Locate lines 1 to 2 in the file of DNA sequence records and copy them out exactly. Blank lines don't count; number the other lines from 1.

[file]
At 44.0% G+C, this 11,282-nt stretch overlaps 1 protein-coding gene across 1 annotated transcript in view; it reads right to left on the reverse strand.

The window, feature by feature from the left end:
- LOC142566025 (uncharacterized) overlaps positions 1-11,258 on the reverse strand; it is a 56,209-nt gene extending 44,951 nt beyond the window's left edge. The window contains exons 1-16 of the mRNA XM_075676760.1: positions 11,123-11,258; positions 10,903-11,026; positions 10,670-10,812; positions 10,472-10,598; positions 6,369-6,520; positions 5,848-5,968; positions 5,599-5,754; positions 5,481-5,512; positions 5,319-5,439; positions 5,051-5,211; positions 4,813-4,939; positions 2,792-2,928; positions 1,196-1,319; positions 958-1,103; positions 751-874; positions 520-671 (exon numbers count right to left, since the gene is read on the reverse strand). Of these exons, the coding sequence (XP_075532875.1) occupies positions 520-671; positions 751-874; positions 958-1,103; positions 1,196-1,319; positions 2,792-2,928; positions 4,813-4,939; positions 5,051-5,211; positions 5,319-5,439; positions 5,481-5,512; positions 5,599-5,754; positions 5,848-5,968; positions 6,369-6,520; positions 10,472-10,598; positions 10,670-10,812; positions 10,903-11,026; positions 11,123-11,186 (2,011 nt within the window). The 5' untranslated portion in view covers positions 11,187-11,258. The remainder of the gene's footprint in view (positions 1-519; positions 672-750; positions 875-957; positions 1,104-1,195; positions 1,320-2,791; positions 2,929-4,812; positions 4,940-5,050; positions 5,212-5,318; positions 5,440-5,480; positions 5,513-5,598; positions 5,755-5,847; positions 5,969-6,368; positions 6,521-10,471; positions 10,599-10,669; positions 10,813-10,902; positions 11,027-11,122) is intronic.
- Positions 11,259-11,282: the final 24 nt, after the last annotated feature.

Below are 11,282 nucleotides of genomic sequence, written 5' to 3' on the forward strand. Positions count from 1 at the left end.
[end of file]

At 44.0% G+C, this 11,282-nt stretch overlaps 1 protein-coding gene across 1 annotated transcript in view; it reads right to left on the reverse strand.

The window, feature by feature from the left end: